The Stories of Bring Life & The Seeker

I grouped these songs together because both of them had their music recorded together in the same studio (White Star Sound in Louisa, VA) and then their vocals together in another studio (Audio Verite in Richmond, VA). Both had interesting inspirations.

“The Seeker” began with the riff that happens in the chorus - it literally came to me in a dream. I shot out of my sleep in my Lower East Side apartment, hummed the riff and then the next day had to learn how to play it - a feat that was more difficult than I would have cared for, but I think great riffs should make you have to try a little harder. Jack and I would later get together and actually make a song around this one section that I had lying around. 

“Bring Life” found its musical genesis one night when Jack and me got together at my Richmond apartment. We had a version of the album that we considered finished but our manager suggested we write one more song. A lot of our songs come from me but Jack also has a lot of ideas - be they music or drum beats - that he hums or beatboxes into his phone. Although, Jack has a tendency to not like any of his ideas once he plays them for me. We’re cruising through his voice memos and after about five or six, he plays about a second and a half of a beatbox drumbeat and skips it but I yelled, “WAIT! Go back!” Immediately, I could hear the whole song in my head and picked up the guitar. From day one, I had been dead-set that “Tell Me” would end the album but the second I hit the first chord along with Jack’s drumbeat, I knew that we had found a new, better album closer. I was aiming for something like Arctic Monkeys’ “I Wanna Be Yours,” the track that closes their album AM - the album that served as one of my biggest inspirations for our album - but we ended up getting something closer to something Mae would have done on Singularity, and I think it’s better for it. We ended up using another one of Jack's guitar voice memo ideas for the ending so that was good too.

For recording, we went out to White Star on a cold, snowy January day. White Star is located in a farmhouse in the middle of the woods literally in the middle of NOWHERE in Virginia. When it’s as dreary as it was, it’s certainly got a vibe. I was HORRIBLY ill with the flu and felt like I was going to die but we pressed on and over two days cranked out the music for these two songs. One thing I loved about White Star and working with Alex DeJong (from the band Sleepwalkers), was that they had all these keyboards lying around and we just started getting trippy and experimenting, doing things like plugging Korgs into my Line 6 delay pedal and playing them through amplifiers. We added a Yes-style synth solo on “The Seeker” during the bridge just because. We added digital mellotron on the choruses of “Bring Life” to make them that much bigger. The fun of it all certainly made having the flu a lot more tolerable.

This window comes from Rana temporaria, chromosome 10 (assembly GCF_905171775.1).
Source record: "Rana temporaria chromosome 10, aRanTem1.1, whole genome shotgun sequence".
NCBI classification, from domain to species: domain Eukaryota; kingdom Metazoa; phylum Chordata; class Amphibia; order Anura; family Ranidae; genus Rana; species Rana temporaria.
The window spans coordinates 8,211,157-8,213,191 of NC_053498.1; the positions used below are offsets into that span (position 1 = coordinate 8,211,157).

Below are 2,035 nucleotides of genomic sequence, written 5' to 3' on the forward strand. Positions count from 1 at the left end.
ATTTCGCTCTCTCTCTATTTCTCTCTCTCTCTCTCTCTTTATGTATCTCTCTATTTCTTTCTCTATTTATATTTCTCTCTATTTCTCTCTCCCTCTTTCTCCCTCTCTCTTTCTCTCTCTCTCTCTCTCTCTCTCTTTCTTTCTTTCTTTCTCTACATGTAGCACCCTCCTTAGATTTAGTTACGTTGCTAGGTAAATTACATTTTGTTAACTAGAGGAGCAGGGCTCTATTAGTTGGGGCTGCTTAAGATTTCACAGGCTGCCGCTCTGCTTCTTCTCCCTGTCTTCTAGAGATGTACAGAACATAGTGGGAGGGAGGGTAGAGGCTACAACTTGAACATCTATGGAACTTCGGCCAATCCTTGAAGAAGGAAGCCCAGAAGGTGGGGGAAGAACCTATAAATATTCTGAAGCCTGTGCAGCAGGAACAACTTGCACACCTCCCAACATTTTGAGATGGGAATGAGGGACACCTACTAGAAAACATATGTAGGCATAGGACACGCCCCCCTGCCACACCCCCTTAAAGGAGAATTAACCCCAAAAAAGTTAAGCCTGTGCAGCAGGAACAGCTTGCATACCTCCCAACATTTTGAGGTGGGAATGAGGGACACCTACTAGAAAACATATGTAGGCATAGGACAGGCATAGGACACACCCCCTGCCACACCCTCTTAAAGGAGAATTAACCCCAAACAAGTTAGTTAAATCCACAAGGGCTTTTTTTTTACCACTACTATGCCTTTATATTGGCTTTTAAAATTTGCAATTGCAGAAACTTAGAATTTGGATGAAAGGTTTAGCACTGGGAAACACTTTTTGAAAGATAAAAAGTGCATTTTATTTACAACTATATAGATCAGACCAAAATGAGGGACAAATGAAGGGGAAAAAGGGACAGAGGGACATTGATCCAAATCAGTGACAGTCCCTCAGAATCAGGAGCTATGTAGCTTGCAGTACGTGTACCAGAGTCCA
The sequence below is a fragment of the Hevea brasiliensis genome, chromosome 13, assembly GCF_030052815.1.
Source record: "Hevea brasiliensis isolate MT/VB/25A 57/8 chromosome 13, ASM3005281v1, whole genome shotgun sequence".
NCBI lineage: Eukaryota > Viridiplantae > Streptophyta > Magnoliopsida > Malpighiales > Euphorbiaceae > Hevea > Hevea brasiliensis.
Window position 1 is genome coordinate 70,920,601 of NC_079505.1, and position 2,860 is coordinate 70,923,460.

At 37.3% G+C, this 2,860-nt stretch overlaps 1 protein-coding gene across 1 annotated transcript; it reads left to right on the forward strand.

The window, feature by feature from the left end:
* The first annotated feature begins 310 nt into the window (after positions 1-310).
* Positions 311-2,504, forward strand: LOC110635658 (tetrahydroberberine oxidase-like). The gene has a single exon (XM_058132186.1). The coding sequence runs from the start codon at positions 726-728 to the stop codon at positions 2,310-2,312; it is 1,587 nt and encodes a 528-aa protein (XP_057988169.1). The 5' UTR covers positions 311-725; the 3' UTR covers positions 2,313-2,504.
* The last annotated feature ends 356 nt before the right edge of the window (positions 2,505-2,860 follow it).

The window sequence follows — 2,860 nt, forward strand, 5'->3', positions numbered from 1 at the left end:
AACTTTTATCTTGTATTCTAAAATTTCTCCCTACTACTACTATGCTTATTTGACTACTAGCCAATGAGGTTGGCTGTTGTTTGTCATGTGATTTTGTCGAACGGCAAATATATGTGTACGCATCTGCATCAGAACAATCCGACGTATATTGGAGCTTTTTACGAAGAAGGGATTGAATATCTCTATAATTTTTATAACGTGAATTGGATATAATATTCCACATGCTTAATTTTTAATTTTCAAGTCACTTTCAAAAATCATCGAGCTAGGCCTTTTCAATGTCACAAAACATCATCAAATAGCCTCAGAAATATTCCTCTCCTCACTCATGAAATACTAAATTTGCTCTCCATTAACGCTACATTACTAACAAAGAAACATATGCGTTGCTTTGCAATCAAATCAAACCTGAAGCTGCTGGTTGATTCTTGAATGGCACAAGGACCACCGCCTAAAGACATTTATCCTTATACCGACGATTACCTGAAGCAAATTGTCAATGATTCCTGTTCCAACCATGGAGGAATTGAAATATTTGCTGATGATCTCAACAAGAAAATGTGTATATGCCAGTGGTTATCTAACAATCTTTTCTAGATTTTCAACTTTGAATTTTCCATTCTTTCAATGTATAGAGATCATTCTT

Lyrically, “Bring Life” is the most important song on the album, as it is about me and Jack’s deceased mother. About 90% of the song's lyrics had been kicking around for a few years, attached to a very different sounding song called “Bring Life,” that I just wasn’t crazy about. I was walking home from work one day thinking about potential melodies and all of a sudden I heard “even though your grave lies in the shade” and knew that this was the song I had been waiting for that was meant for those lyrics. The whole song happened in about 20 minutes.

“The Seeker” was a lot harder. I didn’t know what to do melodically or lyrically. Sometimes in situations like this, I turn to someone who I think is maybe the best in the biz at writing catchy melodies - Patrick Stump from Fall Out Boy. Their song “Centuries” had just come out so I tried to emulate the feel of those melodies. Lyrically, the song has a dual meaning: the first being a commentary on what it means to be truly honest in songwriting - “live this feeling and reprise its pain.” That first verse is all about breaking down the walls that we keep up that deter us from being vulnerable. Only upon taking down those walls will the truth come out, and that’s something I try and do every time I write a song (here it was done with a possibly ill-conceived Berlin wall metaphor that I always feared would be lost on people, but what are you gonna do?).

The second meaning of the song is a plea from me to the listener, basically saying, “here I am killing myself so I can give you something honest and true. If you acknowledge that and put your faith in us, maybe we could be that band for you,” like bands such as Smashing Pumpkins and U2 and The Early November are to me. Whether I accomplished making all this clear? That’s for you to decide. All I know is that I love both of these songs and the wintery feelings which they evoke.